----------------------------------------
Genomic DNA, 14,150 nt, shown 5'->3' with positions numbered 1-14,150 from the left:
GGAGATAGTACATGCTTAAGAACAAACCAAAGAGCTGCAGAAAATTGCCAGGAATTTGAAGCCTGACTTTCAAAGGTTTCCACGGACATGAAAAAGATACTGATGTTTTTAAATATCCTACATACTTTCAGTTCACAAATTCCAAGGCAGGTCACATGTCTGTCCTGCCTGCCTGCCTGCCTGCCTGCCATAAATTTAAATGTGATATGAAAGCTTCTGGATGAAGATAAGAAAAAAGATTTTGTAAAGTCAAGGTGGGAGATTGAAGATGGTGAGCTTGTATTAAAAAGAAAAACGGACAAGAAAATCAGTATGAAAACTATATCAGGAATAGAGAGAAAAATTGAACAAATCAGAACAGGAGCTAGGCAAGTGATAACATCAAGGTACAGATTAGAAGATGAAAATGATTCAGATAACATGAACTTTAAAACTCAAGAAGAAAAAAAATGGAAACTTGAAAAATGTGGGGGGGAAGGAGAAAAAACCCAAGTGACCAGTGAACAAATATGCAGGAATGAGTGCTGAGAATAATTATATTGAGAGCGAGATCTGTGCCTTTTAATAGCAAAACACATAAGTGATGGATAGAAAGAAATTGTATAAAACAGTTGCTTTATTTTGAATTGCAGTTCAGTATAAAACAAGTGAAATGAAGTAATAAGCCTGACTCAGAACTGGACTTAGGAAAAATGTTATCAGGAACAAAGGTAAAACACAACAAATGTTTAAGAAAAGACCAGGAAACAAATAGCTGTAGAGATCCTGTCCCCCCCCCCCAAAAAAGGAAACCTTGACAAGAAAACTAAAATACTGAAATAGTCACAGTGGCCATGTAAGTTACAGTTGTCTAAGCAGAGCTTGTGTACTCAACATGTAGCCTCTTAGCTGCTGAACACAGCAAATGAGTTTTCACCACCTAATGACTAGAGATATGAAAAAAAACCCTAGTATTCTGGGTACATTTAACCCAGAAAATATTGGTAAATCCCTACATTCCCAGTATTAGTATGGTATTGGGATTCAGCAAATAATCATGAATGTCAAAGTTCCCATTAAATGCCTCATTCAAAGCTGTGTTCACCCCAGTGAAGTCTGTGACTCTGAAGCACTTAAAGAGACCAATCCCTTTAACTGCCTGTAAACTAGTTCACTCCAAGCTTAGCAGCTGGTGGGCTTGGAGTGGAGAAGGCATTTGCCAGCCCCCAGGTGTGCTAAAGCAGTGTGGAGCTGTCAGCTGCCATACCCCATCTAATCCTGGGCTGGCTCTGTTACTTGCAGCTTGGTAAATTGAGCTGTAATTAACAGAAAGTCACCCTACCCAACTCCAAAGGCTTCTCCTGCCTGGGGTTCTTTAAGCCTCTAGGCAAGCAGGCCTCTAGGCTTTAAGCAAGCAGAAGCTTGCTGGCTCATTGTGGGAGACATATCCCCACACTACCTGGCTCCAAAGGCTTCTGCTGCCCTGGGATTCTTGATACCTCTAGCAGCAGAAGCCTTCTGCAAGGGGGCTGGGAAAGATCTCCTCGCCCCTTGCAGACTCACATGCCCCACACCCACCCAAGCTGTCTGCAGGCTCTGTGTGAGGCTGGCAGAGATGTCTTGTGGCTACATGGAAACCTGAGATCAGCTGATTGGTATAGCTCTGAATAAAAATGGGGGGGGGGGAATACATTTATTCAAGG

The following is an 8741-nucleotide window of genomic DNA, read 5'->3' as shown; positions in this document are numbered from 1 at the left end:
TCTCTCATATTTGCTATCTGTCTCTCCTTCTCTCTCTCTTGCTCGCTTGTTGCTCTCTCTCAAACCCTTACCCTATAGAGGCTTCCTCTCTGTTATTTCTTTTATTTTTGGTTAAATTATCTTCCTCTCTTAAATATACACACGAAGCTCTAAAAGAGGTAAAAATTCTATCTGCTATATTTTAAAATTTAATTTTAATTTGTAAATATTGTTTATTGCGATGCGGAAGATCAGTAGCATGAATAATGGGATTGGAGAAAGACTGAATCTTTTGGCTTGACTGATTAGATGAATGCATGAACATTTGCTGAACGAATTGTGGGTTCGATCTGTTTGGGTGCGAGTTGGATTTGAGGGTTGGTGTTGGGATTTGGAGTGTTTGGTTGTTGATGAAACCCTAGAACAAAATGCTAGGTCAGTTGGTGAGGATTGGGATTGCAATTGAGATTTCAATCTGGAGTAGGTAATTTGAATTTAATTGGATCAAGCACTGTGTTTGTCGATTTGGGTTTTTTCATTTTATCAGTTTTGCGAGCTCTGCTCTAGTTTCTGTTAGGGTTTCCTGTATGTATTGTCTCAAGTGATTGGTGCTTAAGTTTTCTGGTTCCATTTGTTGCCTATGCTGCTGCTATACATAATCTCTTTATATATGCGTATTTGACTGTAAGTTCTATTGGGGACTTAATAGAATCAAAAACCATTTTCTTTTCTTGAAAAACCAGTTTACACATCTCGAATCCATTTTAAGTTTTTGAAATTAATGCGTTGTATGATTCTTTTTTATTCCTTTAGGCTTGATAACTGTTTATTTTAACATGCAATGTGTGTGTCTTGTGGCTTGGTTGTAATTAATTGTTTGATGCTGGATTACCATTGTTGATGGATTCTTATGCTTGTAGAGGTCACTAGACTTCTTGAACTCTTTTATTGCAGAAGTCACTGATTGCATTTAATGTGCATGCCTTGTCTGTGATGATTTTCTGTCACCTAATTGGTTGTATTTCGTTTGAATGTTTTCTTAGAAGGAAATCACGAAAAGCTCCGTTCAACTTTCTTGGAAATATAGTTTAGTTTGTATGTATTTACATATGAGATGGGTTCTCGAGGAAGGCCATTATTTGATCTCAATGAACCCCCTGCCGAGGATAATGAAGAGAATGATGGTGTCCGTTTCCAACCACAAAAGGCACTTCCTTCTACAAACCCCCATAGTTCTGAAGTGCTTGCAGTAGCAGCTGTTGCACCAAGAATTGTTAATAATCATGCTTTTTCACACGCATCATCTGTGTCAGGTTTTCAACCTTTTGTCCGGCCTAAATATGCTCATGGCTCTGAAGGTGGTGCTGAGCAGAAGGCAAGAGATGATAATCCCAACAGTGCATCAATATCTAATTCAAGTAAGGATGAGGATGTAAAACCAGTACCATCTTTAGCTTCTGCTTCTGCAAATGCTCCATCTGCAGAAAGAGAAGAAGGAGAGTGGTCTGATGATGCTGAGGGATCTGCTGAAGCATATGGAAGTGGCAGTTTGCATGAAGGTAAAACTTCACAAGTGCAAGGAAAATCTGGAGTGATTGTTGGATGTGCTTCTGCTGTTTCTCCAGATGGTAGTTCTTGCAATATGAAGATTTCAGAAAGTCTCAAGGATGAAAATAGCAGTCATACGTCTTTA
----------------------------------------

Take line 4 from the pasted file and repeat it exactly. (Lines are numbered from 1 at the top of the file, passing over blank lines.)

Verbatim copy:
TCTCTCATATTTGCTATCTGTCTCTCCTTCTCTCTCTCTTGCTCGCTTGTTGCTCTCTCTCAAACCCTTACCCTATAGAGGCTTCCTCTCTGTTATTTCTTTTATTTTTGGTTAAATTATCTTCCTCTCTTAAATATACACACGAAGCTCTAAAAGAGGTAAAAATTCTATCTGCTATATTTTAAAATTTAATTTTAATTTGTAAATATTGTTTATTGCGATGCGGAAGATCAGTAGCATGAATAATGGGATTGGAGAAAGACTGAATCTTTTGGCTTGACTGATTAGATGAATGCATGAACATTTGCTGAACGAATTGTGGGTTCGATCTGTTTGGGTGCGAGTTGGATTTGAGGGTTGGTGTTGGGATTTGGAGTGTTTGGTTGTTGATGAAACCCTAGAACAAAATGCTAGGTCAGTTGGTGAGGATTGGGATTGCAATTGAGATTTCAATCTGGAGTAGGTAATTTGAATTTAATTGGATCAAGCACTGTGTTTGTCGATTTGGGTTTTTTCATTTTATCAGTTTTGCGAGCTCTGCTCTAGTTTCTGTTAGGGTTTCCTGTATGTATTGTCTCAAGTGATTGGTGCTTAAGTTTTCTGGTTCCATTTGTTGCCTATGCTGCTGCTATACATAATCTCTTTATATATGCGTATTTGACTGTAAGTTCTATTGGGGACTTAATAGAATCAAAAACCATTTTCTTTTCTTGAAAAACCAGTTTACACATCTCGAATCCATTTTAAGTTTTTGAAATTAATGCGTTGTATGATTCTTTTTTATTCCTTTAGGCTTGATAACTGTTTATTTTAACATGCAATGTGTGTGTCTTGTGGCTTGGTTGTAATTAATTGTTTGATGCTGGATTACCATTGTTGATGGATTCTTATGCTTGTAGAGGTCACTAGACTTCTTGAACTCTTTTATTGCAGAAGTCACTGATTGCATTTAATGTGCATGCCTTGTCTGTGATGATTTTCTGTCACCTAATTGGTTGTATTTCGTTTGAATGTTTTCTTAGAAGGAAATCACGAAAAGCTCCGTTCAACTTTCTTGGAAATATAGTTTAGTTTGTATGTATTTACATATGAGATGGGTTCTCGAGGAAGGCCATTATTTGATCTCAATGAACCCCCTGCCGAGGATAATGAAGAGAATGATGGTGTCCGTTTCCAACCACAAAAGGCACTTCCTTCTACAAACCCCCATAGTTCTGAAGTGCTTGCAGTAGCAGCTGTTGCACCAAGAATTGTTAATAATCATGCTTTTTCACACGCATCATCTGTGTCAGGTTTTCAACCTTTTGTCCGGCCTAAATATGCTCATGGCTCTGAAGGTGGTGCTGAGCAGAAGGCAAGAGATGATAATCCCAACAGTGCATCAATATCTAATTCAAGTAAGGATGAGGATGTAAAACCAGTACCATCTTTAGCTTCTGCTTCTGCAAATGCTCCATCTGCAGAAAGAGAAGAAGGAGAGTGGTCTGATGATGCTGAGGGATCTGCTGAAGCATATGGAAGTGGCAGTTTGCATGAAGGTAAAACTTCACAAGTGCAAGGAAAATCTGGAGTGATTGTTGGATGTGCTTCTGCTGTTTCTCCAGATGGTAGTTCTTGCAATATGAAGATTTCAGAAAGTCTCAAGGATGAAAATAGCAGTCATACGTCTTTA